The nature of the clay also makes it really easy to attach other parts. Just make sure those are made of light-weight things, too. I used a cut-up-and-repositioned heart-shaped styrofoam wreath to form the tops of Horton’s ears, and some taped up newspaper to make the IMG_0380trunk. To attach them, I set them in place over my existing (dried) clay, then just used more clay to hold the base of each appendage in place. I let the base dry before I finished covering the rest of the ears and trunk, just so they wouldn’t get too heavy and fall off before everything was dry.

I wound up needing several batches of clay to finish the elephant head. That included two layers plus the clay I needed to join other parts. You can keep the unused clay in the fridge, so that was handy for times when I needed a break or had to wait for things to dry. (Leave at least 24 hours for drying between layers.)

naked elephantThis stuff dries HARD, too. I needed to cut around the opening a little, so it wasn’t so rough, and also needed to cut a mouth opening so the person inside could see out. My husband had to use a jig saw, and it was a bit terrifying, but luckily he knew what he was doing. 

I added some fabric, a little yarn, lots of paint, and a pink poofy thing, and then my elephant head was done. For as big and solid as it is, it was remarkably light. I tried the head on several times and wore it around the house a bit (because I thought it was funny) and didn’t get uncomfortable despite the size.

horton on stageThe clay would be fantastic for making lots of different Halloween masks or costume accessories. Heck, why not make some pumpkins to decorate your house, or a cauldron for candy? It’s not Halloween-rleated, but one of the commenters on that site’s blog was making toadstools for preschoolers to sit on. How cute would that be?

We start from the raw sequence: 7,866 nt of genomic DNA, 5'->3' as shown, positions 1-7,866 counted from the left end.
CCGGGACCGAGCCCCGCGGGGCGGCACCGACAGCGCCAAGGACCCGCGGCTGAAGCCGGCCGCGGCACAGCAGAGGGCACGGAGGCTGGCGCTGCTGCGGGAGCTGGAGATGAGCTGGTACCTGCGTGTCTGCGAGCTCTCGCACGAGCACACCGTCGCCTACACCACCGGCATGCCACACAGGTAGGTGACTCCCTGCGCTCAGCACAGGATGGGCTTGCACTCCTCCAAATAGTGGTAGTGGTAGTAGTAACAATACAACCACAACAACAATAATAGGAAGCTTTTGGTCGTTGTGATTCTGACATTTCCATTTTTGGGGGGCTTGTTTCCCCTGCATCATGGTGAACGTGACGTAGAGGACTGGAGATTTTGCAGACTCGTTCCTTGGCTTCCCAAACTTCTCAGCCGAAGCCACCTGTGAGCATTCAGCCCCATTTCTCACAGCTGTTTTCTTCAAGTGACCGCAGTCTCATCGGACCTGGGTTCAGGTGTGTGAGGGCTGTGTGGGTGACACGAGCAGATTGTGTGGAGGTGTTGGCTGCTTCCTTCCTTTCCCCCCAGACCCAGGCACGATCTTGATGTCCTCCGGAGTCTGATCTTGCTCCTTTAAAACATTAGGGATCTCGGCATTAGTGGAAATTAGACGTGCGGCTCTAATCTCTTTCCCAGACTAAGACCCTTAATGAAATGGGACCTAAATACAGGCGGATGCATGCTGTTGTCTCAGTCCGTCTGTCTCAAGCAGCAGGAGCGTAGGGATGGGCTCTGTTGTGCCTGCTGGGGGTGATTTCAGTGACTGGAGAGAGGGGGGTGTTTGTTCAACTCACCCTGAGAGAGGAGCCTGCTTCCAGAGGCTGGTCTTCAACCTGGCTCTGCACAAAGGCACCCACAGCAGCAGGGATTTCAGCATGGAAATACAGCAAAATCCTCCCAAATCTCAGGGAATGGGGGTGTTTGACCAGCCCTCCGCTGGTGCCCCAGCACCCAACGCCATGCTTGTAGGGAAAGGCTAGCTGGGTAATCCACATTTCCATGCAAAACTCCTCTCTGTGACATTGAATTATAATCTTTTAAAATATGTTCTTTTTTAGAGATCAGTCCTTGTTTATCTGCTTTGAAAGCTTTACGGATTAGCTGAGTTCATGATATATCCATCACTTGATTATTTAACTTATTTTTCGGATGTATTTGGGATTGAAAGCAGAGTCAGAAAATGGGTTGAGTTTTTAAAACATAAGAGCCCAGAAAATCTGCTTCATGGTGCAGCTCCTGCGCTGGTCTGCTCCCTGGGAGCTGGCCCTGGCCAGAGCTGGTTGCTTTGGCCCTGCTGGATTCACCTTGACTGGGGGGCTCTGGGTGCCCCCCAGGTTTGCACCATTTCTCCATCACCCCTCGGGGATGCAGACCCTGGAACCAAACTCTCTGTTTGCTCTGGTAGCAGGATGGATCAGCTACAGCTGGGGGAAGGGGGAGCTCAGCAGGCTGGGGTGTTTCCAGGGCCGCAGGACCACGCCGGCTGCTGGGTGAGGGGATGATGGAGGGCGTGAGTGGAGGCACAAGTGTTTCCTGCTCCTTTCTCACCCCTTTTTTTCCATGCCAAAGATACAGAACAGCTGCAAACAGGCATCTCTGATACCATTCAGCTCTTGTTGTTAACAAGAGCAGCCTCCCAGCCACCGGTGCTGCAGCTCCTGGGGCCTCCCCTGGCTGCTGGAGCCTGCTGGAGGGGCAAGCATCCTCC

If you want your items to last, you’ll want to shellack them. Even though they dry rock-solid, they’re still mainly paper and flour. Those can break down over time, and bugs sometimes eat stuff like that. Yuck. It’s also important to note that the clay is supposed to go over a form, just like regular papier mache. It’s not intended to be used like modeling clay, although I suppose if you model in 1/4″ layers, it could work.

So go grab yourself some toilet paper and joint compound, and whip up something cool! 

Outgrown

Do you get sad when your child outgrows a carseat?  Maybe they are moving on from rear-facing to forward-facing and you lament about the reduction in safety?  Perhaps the carseat was a sentimental favorite?  Or maybe you’re happy because you’ve always hated the fashion on the carseator were looking for an excuse to buy something new?

My son has been mainly riding in boosters for some time.   He’s over 9 years old and is now over 4 feet, 7 inches tall and nearly 80 pounds.  He’s just about to outgrow the tallest combination seat on the market in 5-point harness mode, the Britax Frontier 90 (or Pinnacle 90).  His days as a CarseatBlog model are numbered.  I am sad, but he sure is happy!

frontier90outgrown

5-point Harness at 9 years old. Britax Frontier 90 (cover lifted at shoulders to show harness straps)

Happy Child Passenger Safety Week!

RibbonSeptember 14-20 is National Child Passenger Safety Week. We at CarseatBlog would like to thank technicians, car seat manufacturers, safety advocates, and parents for everything they do to keep kids safe in the car.

If you need your car seat checked, many organizations are holding events on Seat Check Saturday (September 20) or throughout the week. This is also a good time to share safety information with friends and family.

  • Keep children rear-facing until at least 2 years old.
  • Keep children in a harnessed seat until they fit properly in a booster seat and are mature enough to sit properly in the belt (usually a minimum of 5 years old).
  • Keep children in booster seats until they fit properly in an adult seatbelt. The seatbelt should sit low on the hips, touching the thighs. The shoulder belt should cross the middle of the shoulder, and the child’s knees should bend at the edge of the seat when s/he is sitting all the way back.
  • Children should ride in the back seat until at least 13 years old.
  • Wear your seatbelt, and put down the phone while driving. Kids learn from the adults around them.

Resources to find a local event or fitting station:

Safe Kids USA

NHTSA